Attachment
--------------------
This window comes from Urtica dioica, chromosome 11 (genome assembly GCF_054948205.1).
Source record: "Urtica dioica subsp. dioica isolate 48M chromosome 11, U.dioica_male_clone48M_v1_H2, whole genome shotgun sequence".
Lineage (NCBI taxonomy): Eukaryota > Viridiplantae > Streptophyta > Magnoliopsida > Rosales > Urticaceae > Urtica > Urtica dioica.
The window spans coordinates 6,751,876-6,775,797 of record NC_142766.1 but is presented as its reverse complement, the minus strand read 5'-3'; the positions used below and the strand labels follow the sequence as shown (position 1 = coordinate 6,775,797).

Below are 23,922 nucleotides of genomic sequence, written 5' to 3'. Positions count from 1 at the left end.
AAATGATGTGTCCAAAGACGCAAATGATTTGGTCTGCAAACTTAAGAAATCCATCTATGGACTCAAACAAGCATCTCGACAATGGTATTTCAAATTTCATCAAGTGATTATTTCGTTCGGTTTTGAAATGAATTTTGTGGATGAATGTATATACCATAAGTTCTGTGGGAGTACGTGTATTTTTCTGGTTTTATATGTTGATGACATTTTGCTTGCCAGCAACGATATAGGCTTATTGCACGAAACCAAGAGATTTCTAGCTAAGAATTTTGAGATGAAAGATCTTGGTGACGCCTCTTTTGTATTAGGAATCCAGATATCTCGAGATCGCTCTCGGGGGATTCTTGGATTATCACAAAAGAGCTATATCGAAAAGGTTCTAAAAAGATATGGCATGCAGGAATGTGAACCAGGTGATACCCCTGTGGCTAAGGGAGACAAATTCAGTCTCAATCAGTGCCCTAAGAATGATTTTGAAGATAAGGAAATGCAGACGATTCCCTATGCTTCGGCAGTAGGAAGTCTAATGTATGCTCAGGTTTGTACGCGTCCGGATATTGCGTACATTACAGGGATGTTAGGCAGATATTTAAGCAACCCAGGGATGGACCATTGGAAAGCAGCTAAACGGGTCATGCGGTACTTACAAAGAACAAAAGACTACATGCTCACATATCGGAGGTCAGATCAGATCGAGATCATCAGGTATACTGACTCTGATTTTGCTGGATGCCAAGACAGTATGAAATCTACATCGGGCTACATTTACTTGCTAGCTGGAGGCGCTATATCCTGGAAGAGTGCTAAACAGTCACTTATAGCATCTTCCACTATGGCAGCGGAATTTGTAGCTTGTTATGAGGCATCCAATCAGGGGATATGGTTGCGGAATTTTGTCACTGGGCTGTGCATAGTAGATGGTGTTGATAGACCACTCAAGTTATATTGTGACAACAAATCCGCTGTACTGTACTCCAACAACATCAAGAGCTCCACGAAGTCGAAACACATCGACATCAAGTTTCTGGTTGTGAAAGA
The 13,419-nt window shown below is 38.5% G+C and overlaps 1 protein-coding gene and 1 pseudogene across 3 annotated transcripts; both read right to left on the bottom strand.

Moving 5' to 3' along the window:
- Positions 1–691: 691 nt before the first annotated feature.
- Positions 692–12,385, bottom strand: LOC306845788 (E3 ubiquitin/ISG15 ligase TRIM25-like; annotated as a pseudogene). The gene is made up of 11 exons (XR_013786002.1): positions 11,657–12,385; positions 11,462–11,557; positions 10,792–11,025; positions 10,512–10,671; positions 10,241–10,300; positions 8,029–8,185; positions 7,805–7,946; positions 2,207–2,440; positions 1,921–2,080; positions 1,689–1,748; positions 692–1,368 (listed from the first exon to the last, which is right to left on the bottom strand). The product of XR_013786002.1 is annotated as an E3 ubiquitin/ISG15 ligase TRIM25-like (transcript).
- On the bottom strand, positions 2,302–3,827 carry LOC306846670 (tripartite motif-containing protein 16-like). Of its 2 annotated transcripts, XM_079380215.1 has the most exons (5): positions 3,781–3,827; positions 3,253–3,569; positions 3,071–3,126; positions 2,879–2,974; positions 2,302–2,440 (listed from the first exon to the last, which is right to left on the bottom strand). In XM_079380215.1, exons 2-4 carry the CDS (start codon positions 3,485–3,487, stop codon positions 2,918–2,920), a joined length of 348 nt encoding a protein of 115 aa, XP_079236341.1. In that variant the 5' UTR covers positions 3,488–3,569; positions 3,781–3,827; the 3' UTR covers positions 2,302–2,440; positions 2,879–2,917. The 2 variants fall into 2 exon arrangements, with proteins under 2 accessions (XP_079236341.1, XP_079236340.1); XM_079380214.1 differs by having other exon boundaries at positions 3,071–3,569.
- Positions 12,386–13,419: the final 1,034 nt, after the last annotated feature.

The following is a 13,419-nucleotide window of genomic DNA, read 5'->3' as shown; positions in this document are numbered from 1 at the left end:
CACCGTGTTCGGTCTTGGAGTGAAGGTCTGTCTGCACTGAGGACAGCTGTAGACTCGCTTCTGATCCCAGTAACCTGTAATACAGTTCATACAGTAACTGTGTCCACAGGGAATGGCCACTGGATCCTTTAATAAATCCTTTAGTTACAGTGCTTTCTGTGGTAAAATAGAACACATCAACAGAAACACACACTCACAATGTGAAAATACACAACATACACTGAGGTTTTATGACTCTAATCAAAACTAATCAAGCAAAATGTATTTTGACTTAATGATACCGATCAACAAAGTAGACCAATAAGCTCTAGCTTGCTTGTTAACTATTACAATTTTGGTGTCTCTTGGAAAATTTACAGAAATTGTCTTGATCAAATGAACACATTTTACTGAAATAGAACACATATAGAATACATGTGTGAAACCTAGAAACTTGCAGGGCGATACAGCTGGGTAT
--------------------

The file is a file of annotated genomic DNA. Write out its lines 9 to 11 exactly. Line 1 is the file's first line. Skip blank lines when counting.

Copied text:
- Positions 1–691: 691 nt before the first annotated feature.
- Positions 692–12,385, bottom strand: LOC306845788 (E3 ubiquitin/ISG15 ligase TRIM25-like; annotated as a pseudogene). The gene is made up of 11 exons (XR_013786002.1): positions 11,657–12,385; positions 11,462–11,557; positions 10,792–11,025; positions 10,512–10,671; positions 10,241–10,300; positions 8,029–8,185; positions 7,805–7,946; positions 2,207–2,440; positions 1,921–2,080; positions 1,689–1,748; positions 692–1,368 (listed from the first exon to the last, which is right to left on the bottom strand). The product of XR_013786002.1 is annotated as an E3 ubiquitin/ISG15 ligase TRIM25-like (transcript).
- On the bottom strand, positions 2,302–3,827 carry LOC306846670 (tripartite motif-containing protein 16-like). Of its 2 annotated transcripts, XM_079380215.1 has the most exons (5): positions 3,781–3,827; positions 3,253–3,569; positions 3,071–3,126; positions 2,879–2,974; positions 2,302–2,440 (listed from the first exon to the last, which is right to left on the bottom strand). In XM_079380215.1, exons 2-4 carry the CDS (start codon positions 3,485–3,487, stop codon positions 2,918–2,920), a joined length of 348 nt encoding a protein of 115 aa, XP_079236341.1. In that variant the 5' UTR covers positions 3,488–3,569; positions 3,781–3,827; the 3' UTR covers positions 2,302–2,440; positions 2,879–2,917. The 2 variants fall into 2 exon arrangements, with proteins under 2 accessions (XP_079236341.1, XP_079236340.1); XM_079380214.1 differs by having other exon boundaries at positions 3,071–3,569.